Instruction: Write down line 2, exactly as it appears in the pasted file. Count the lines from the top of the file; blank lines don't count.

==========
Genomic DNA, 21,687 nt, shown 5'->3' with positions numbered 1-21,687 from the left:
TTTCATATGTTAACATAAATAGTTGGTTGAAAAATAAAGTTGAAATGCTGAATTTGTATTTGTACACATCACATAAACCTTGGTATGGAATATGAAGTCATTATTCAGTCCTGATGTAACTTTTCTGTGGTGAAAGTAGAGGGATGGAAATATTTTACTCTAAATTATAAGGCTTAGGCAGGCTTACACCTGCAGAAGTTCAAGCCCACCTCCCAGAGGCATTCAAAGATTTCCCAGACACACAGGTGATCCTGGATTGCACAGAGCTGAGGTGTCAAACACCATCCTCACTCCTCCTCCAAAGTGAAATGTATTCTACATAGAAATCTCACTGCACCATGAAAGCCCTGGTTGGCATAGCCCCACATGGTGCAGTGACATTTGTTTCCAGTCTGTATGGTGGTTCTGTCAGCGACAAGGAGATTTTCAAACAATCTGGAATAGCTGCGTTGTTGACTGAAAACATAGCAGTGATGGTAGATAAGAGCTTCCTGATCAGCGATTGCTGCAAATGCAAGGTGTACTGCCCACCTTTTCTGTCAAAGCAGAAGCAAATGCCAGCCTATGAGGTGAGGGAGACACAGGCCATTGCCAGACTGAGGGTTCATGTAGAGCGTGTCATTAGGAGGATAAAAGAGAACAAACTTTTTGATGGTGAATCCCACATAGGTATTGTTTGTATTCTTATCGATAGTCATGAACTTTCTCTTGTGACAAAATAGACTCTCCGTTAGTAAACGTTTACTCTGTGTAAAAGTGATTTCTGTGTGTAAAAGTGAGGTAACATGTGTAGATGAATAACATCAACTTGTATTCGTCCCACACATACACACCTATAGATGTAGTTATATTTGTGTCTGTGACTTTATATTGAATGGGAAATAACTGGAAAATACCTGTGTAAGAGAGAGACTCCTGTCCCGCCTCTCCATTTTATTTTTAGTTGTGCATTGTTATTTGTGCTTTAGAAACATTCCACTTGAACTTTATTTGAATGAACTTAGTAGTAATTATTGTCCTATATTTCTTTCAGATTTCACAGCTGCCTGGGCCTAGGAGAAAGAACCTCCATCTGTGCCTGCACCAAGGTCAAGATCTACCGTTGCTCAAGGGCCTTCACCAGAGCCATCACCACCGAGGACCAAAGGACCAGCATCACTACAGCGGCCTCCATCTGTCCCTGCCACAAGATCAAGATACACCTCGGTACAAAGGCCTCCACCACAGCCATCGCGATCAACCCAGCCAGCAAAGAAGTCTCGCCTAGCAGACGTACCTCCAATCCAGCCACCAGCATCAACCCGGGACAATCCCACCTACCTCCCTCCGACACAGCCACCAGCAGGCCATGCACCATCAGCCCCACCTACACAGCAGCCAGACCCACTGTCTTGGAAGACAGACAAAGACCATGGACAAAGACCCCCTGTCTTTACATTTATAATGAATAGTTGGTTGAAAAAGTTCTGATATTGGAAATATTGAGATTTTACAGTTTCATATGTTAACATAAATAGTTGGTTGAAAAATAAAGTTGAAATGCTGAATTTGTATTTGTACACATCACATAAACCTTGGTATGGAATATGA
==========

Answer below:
TTTCATATGTTAACATAAATAGTTGGTTGAAAAATAAAGTTGAAATGCTGAATTTGTATTTGTACACATCACATAAACCTTGGTATGGAATATGAAGTCATTATTCAGTCCTGATGTAACTTTTCTGTGGTGAAAGTAGAGGGATGGAAATATTTTACTCTAAATTATAAGGCTTAGGCAGGCTTACACCTGCAGAAGTTCAAGCCCACCTCCCAGAGGCATTCAAAGATTTCCCAGACACACAGGTGATCCTGGATTGCACAGAGCTGAGGTGTCAAACACCATCCTCACTCCTCCTCCAAAGTGAAATGTATTCTACATAGAAATCTCACTGCACCATGAAAGCCCTGGTTGGCATAGCCCCACATGGTGCAGTGACATTTGTTTCCAGTCTGTATGGTGGTTCTGTCAGCGACAAGGAGATTTTCAAACAATCTGGAATAGCTGCGTTGTTGACTGAAAACATAGCAGTGATGGTAGATAAGAGCTTCCTGATCAGCGATTGCTGCAAATGCAAGGTGTACTGCCCACCTTTTCTGTCAAAGCAGAAGCAAATGCCAGCCTATGAGGTGAGGGAGACACAGGCCATTGCCAGACTGAGGGTTCATGTAGAGCGTGTCATTAGGAGGATAAAAGAGAACAAACTTTTTGATGGTGAATCCCACATAGGTATTGTTTGTATTCTTATCGATAGTCATGAACTTTCTCTTGTGACAAAATAGACTCTCCGTTAGTAAACGTTTACTCTGTGTAAAAGTGATTTCTGTGTGTAAAAGTGAGGTAACATGTGTAGATGAATAACATCAACTTGTATTCGTCCCACACATACACACCTATAGATGTAGTTATATTTGTGTCTGTGACTTTATATTGAATGGGAAATAACTGGAAAATACCTGTGTAAGAGAGAGACTCCTGTCCCGCCTCTCCATTTTATTTTTAGTTGTGCATTGTTATTTGTGCTTTAGAAACATTCCACTTGAACTTTATTTGAATGAACTTAGTAGTAATTATTGTCCTATATTTCTTTCAGATTTCACAGCTGCCTGGGCCTAGGAGAAAGAACCTCCATCTGTGCCTGCACCAAGGTCAAGATCTACCGTTGCTCAAGGGCCTTCACCAGAGCCATCACCACCGAGGACCAAAGGACCAGCATCACTACAGCGGCCTCCATCTGTCCCTGCCACAAGATCAAGATACACCTCGGTACAAAGGCCTCCACCACAGCCATCGCGATCAACCCAGCCAGCAAAGAAGTCTCGCCTAGCAGACGTACCTCCAATCCAGCCACCAGCATCAACCCGGGACAATCCCACCTACCTCCCTCCGACACAGCCACCAGCAGGCCATGCACCATCAGCCCCACCTACACAGCAGCCAGACCCACTGTCTTGGAAGACAGACAAAGACCATGGACAAAGACCCCCTGTCTTTACATTTATAATGAATAGTTGGTTGAAAAAGTTCTGATATTGGAAATATTGAGATTTTACAGTTTCATATGTTAACATAAATAGTTGGTTGAAAAATAAAGTTGAAATGCTGAATTTGTATTTGTACACATCACATAAACCTTGGTATGGAATATGA